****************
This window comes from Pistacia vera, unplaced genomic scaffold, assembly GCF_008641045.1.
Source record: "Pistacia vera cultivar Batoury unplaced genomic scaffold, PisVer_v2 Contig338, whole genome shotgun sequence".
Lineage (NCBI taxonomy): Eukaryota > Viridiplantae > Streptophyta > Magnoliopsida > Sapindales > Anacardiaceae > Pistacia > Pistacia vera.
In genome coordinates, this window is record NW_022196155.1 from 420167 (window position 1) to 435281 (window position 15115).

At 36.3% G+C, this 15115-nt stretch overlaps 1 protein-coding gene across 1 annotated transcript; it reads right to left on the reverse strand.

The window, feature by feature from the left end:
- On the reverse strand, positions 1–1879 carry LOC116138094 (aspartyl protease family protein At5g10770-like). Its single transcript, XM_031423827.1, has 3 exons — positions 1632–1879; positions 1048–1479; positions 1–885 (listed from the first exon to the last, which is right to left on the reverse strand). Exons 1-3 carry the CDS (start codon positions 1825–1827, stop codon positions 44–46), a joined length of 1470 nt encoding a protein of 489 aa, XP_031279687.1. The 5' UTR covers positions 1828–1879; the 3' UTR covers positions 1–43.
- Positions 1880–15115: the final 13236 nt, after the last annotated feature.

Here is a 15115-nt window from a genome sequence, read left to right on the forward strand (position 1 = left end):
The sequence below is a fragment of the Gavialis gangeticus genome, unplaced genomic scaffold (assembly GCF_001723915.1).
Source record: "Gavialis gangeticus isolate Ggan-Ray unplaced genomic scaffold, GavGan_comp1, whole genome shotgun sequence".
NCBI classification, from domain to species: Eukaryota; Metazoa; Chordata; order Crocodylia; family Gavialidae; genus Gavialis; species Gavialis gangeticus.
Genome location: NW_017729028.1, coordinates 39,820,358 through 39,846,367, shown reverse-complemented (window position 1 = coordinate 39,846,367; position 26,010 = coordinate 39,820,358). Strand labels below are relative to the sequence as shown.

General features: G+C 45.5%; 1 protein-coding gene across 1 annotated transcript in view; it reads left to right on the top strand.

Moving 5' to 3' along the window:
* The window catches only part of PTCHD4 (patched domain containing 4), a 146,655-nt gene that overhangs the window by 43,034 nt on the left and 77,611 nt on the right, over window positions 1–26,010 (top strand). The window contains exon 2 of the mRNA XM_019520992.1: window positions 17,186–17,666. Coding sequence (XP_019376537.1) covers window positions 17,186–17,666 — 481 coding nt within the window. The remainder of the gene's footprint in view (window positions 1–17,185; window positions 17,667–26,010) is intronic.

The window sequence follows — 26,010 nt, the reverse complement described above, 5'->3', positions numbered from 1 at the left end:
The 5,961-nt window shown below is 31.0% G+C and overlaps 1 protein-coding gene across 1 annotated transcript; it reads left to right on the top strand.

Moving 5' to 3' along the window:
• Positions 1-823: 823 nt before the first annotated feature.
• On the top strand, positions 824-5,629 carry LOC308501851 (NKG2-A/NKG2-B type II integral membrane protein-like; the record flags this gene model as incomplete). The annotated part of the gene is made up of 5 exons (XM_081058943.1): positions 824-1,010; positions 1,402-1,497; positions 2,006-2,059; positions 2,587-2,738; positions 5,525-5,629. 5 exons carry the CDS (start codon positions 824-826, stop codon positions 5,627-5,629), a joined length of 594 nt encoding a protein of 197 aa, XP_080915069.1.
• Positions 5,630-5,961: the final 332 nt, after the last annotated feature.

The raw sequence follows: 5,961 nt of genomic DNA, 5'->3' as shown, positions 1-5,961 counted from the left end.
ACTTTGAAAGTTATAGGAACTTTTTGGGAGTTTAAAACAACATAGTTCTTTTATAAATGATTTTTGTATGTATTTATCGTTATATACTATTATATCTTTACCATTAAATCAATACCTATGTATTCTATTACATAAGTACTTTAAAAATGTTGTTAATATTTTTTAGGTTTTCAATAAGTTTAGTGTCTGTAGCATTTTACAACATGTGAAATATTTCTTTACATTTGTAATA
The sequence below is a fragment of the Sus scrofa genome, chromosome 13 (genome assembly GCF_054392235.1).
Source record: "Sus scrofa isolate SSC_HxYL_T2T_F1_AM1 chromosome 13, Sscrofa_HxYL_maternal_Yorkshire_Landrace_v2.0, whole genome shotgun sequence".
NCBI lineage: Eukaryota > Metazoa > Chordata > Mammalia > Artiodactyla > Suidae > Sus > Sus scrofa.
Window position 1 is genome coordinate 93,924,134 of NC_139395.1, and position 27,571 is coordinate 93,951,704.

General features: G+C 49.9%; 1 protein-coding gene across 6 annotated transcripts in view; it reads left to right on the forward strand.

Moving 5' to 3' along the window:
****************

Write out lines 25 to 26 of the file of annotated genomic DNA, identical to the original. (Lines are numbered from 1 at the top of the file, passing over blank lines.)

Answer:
The sequence below is a fragment of the Sus scrofa genome, chromosome 13 (genome assembly GCF_054392235.1).
Source record: "Sus scrofa isolate SSC_HxYL_T2T_F1_AM1 chromosome 13, Sscrofa_HxYL_maternal_Yorkshire_Landrace_v2.0, whole genome shotgun sequence".